Minister Costello highlighted growth in cities as one of the major challenges facing the world.
At a major conference on global poverty in Dublin today, Minister for Development and Trade Joe Costello TD said that the rapid increase in urbanisation is one of the greatest changes, and challenges, facing the world.
“While the West deals with a financial crisis, much of the developing world is recording unprecedented economic growth. Alongside this economic development comes population growth, and in particular the expansion of cities across the developing world. This urban expansion will be one of the biggest challenges facing the world over the coming decades.”
Opening the 8th Forum of the World Alliance of Cities against Poverty, which focuses on the need for smart, safe, and sustainable cities as the world’s population expands over the coming years, Minister Costello said:
“One hundred years ago less than 20% of the world’s population were living in urban areas. Two years ago we reached the 50:50 point. By the end of this century almost three quarters of the world’s population will live in urban areas and most of that will take place in developing countries. Clearly, if we are to make progress on development targets in the coming decades then our cities will have an enormous role to play in delivering better development for the billions of their inhabitants.”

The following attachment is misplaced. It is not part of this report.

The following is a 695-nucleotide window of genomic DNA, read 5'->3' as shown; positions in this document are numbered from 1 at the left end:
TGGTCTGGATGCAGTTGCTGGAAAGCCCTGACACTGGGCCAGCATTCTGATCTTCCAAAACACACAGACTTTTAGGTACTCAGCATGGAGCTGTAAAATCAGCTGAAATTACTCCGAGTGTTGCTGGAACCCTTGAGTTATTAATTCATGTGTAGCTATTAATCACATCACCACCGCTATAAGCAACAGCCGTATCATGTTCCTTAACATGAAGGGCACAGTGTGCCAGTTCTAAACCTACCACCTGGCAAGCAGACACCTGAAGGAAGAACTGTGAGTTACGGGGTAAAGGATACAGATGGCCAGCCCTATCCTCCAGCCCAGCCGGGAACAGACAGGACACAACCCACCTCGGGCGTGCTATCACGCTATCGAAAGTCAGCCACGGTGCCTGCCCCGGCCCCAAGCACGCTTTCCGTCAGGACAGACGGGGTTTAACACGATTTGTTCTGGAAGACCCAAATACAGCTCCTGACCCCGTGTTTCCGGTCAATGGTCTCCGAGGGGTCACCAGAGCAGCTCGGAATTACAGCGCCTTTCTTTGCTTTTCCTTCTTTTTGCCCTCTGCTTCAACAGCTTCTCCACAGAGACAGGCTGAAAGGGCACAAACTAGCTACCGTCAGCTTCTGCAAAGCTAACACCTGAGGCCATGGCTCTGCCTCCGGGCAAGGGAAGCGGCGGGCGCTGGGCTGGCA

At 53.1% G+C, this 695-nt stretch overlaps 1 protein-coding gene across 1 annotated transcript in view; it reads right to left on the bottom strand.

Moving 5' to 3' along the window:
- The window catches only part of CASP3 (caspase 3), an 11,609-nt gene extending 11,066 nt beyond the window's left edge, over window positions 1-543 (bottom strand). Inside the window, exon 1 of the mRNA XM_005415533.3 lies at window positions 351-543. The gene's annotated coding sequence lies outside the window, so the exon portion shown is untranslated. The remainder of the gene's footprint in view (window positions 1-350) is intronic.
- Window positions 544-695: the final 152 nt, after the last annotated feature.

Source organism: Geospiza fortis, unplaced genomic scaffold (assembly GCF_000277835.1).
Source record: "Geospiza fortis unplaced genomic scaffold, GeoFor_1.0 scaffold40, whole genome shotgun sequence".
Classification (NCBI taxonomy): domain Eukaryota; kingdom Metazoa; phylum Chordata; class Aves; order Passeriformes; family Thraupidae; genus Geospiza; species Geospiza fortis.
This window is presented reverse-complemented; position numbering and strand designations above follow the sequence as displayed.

At the Forum, which was also addressed by Michelle Bachelet, the Executive Director of UN Women; former President Mary Robinson, now President of the Mary Robinson Foundation Climate Justice; and Tom Arnold, Chief Executive Officer of Concern Worldwide, the Minister stressed the need to make cities smart safe and sustainable.
“The concept of ‘smart, safe, sustainable cities’ is vitally important. The three themes are completely interlinked in that you cannot have one without the others. All aspects of our urban infrastructure must be safe for all members of society including the elderly, women, and children among others.
“’Smart, safe, cities’ above all else requires that national and local government work closely together with the private and voluntary sectors, but above all else with the active involvement of the communities from whom they derive their mandate. With ‘good governance’ in place our citizens can then reasonably expect that we can address the more immediate concerns: better urban planning; infrastructure; housing; the public safety; unemployment; and disaster risk reduction.
“The challenges posed by urbanisation will be one of the themes examined at a major international conference focussing on Hunger, Nutrition and Climate Justice taking place in Dublin castle in April as part of Ireland’s Presidency.
“Each city has its own unique development history. There is ‘no one size fits all’ solution. Yet all of our cities face common challenges and we all have much to learn from our shared experiences”, concluded Minister Costello.
For further information contact Fionnuala Quinlan, Press Office, Irish Aid Department of Foreign Affairs and Trade on 01-4082653 or 087-9099975